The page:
The first segment, The Hand, is worth seeing: it's classic Wong Kar-Wai, although very minor. (As an aside, I'm worried that Wong, my favorite living director, has become incapable of doing anything except beautiful, exquisite, and minor work. Which is ironic, because he's a much better craftsman today than he was when he made Chungking Express, a messy, minor film that I sometimes think is the best movie ever made.)

The second segment, by Steven Soderbergh, is significantly less interesting than a film would be of the same two actors (Robert Downey Jr. and Alan Arkin) having lunch.

The final segment, by Michelangelo Antonioni, is a cosmic embarrassment. It may be the shoddiest, most inexplicable piece of filmmaking I've ever seen--and remember, I liked Beyond the Sea.

17 April 2005

Holy shit. They've unlocked the Oxyrhynchus Papyri:
For more than a century, it has caused excitement and frustration in equal measure--a collection of Greek and Roman writings so vast it could redraw the map of classical civilisation. If only it was legible.

Now, in a breakthrough described as the classical equivalent of finding the holy grail, Oxford University scientists have employed infra-red technology to open up the hoard, known as the Oxyrhynchus Papyri, and with it the prospect that hundreds of lost Greek comedies, tragedies and epic poems will soon be revealed.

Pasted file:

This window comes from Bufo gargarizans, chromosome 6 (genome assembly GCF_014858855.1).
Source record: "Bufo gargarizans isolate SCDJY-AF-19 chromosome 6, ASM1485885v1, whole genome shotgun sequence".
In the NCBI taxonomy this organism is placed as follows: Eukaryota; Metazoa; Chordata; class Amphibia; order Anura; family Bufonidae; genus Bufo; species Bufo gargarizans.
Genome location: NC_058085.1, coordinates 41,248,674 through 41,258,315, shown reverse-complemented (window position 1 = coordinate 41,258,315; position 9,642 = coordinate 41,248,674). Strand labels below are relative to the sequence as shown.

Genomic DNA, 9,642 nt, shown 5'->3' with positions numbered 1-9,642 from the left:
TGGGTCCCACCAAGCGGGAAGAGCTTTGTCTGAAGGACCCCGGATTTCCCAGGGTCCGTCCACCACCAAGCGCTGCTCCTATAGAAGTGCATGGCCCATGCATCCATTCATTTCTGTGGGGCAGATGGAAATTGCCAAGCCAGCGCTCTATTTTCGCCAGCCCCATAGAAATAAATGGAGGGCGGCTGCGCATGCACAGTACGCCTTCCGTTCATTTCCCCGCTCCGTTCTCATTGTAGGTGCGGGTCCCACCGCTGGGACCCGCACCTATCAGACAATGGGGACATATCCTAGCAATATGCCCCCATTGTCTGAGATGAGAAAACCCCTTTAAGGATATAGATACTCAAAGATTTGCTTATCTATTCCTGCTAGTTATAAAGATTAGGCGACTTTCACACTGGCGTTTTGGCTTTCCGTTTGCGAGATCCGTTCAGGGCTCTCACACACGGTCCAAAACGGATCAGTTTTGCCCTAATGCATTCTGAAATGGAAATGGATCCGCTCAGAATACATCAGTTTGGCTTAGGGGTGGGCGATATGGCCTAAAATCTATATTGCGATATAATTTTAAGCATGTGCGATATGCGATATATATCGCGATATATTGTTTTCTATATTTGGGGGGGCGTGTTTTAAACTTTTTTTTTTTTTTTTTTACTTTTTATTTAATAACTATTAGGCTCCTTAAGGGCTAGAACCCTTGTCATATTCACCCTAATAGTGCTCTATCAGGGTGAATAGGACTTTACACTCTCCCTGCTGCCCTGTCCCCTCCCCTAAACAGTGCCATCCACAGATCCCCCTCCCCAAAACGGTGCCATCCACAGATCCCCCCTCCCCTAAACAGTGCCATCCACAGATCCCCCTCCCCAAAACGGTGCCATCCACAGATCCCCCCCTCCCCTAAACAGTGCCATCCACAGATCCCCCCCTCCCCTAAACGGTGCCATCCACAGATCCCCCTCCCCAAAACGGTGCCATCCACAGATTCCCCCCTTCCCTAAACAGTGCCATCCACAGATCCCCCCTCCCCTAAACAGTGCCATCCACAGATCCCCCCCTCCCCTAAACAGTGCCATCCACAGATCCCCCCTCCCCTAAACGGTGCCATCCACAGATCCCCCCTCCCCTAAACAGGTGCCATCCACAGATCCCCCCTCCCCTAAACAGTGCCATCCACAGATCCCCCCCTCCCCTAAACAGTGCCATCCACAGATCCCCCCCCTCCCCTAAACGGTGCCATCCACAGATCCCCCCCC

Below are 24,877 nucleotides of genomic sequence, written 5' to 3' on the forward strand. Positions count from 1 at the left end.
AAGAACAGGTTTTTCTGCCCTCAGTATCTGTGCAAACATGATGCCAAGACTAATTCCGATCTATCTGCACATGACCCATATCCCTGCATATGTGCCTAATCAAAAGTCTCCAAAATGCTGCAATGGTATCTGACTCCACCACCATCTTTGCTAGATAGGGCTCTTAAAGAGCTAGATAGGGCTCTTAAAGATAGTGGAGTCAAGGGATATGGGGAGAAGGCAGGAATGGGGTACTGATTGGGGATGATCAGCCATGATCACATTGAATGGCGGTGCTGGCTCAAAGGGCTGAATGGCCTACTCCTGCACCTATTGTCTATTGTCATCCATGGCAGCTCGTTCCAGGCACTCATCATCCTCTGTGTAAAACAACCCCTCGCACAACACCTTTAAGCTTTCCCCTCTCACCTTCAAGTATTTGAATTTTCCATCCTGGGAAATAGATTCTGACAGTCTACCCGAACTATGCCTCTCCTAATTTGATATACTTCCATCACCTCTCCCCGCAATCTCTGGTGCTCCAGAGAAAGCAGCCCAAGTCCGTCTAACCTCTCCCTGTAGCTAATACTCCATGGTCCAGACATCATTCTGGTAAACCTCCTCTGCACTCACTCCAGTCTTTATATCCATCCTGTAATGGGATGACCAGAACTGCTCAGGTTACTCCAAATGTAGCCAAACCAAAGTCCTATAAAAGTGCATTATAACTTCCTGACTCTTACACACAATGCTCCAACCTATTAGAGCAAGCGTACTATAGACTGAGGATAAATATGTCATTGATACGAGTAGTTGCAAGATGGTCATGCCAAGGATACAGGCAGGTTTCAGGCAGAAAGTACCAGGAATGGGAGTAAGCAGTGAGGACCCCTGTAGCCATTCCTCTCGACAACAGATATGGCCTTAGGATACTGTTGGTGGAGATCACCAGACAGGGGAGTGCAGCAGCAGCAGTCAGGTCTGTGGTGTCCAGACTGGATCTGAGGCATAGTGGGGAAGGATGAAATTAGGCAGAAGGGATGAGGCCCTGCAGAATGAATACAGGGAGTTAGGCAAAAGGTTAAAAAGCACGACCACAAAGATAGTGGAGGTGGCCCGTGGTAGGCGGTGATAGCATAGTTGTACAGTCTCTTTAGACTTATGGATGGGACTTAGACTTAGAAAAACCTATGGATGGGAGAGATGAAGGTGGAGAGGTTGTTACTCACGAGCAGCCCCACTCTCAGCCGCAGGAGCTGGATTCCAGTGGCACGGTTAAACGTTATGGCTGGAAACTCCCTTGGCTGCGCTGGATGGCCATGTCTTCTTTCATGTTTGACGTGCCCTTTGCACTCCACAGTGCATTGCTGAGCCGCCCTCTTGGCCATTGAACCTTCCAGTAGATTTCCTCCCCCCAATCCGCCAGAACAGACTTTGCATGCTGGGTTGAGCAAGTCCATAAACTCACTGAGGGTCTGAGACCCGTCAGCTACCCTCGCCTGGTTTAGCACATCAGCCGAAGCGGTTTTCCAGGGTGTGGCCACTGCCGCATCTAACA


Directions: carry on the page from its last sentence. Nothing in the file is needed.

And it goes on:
In the past four days alone, Oxford's classicists have used it to make a series of astonishing discoveries, including writing by Sophocles, Euripides, Hesiod and other literary giants of the ancient world, lost for millennia. They even believe they are likely to find lost Christian gospels, the originals of which were written around the time of the earliest books of the New Testament....Academics have hailed it as a development which could lead to a 20 per cent increase in the number of great Greek and Roman works in existence. Some are even predicting a "second Renaissance".
Wha--? A second Renaissance? Where am I? What am I doing at this hedge fund? They're rediscovering pieces of the Epigonoi of Sophocles? The Epigonoi? Half of my senior thesis was devoted to reconstructing an episode from the Epigonoi, and now they up and find it? Oh man. Oh fuck. I've wasted my life. Is it too late to apply to graduate school?

14 April 2005

By the way, it turns out that clicking on Ken Lay's Google link doesn't just cost Ken Lay; it may cost Google, too. Currently, Google, Yahoo, and other search engines are being sued over "click fraud," which takes place whenever someone clicks on an AdWords link "with no intention of doing business," e.g., solely for the purpose of driving up Ken Lay's advertising costs. In other words, whenever you click on that Google link with fraudulent intent, you're eroding Google's business model. Shame on you.